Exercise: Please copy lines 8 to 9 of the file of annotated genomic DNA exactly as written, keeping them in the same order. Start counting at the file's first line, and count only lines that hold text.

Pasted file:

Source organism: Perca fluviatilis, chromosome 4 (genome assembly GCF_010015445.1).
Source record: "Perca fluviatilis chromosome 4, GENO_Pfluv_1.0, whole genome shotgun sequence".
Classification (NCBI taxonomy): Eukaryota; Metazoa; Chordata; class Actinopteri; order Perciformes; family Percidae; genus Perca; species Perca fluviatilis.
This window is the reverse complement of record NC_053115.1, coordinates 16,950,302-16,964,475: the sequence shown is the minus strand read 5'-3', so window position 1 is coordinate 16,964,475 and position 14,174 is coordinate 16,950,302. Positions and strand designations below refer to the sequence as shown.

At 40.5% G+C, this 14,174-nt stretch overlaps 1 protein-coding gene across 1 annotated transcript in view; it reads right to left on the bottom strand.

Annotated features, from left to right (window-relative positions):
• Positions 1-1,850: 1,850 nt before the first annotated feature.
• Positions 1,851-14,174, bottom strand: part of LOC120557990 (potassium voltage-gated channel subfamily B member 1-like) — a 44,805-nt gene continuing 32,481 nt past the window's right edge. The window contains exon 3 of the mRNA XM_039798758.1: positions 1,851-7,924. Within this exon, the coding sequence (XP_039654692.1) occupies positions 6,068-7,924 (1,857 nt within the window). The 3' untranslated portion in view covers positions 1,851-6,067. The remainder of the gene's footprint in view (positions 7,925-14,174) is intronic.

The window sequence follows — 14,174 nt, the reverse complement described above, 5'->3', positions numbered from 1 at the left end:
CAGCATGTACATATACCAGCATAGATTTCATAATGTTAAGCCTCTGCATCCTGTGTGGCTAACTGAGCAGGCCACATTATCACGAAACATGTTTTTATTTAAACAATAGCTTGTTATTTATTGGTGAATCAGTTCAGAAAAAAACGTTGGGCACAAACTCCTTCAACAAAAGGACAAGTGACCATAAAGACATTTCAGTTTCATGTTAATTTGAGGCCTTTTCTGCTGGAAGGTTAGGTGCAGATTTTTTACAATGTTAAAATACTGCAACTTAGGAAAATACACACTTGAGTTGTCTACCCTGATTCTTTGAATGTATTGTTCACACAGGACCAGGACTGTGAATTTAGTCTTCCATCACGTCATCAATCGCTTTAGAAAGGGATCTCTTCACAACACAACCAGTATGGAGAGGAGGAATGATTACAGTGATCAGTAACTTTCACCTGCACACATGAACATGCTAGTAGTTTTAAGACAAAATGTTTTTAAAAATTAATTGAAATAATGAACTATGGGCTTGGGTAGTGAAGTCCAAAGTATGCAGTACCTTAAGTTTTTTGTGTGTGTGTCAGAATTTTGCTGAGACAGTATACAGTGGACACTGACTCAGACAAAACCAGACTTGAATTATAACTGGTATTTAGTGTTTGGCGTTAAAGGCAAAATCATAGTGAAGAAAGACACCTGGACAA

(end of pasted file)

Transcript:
• Positions 1,851-14,174, bottom strand: part of LOC120557990 (potassium voltage-gated channel subfamily B member 1-like) — a 44,805-nt gene continuing 32,481 nt past the window's right edge. The window contains exon 3 of the mRNA XM_039798758.1: positions 1,851-7,924. Within this exon, the coding sequence (XP_039654692.1) occupies positions 6,068-7,924 (1,857 nt within the window). The 3' untranslated portion in view covers positions 1,851-6,067. The remainder of the gene's footprint in view (positions 7,925-14,174) is intronic.

The window sequence follows — 14,174 nt, the reverse complement described above, 5'->3', positions numbered from 1 at the left end: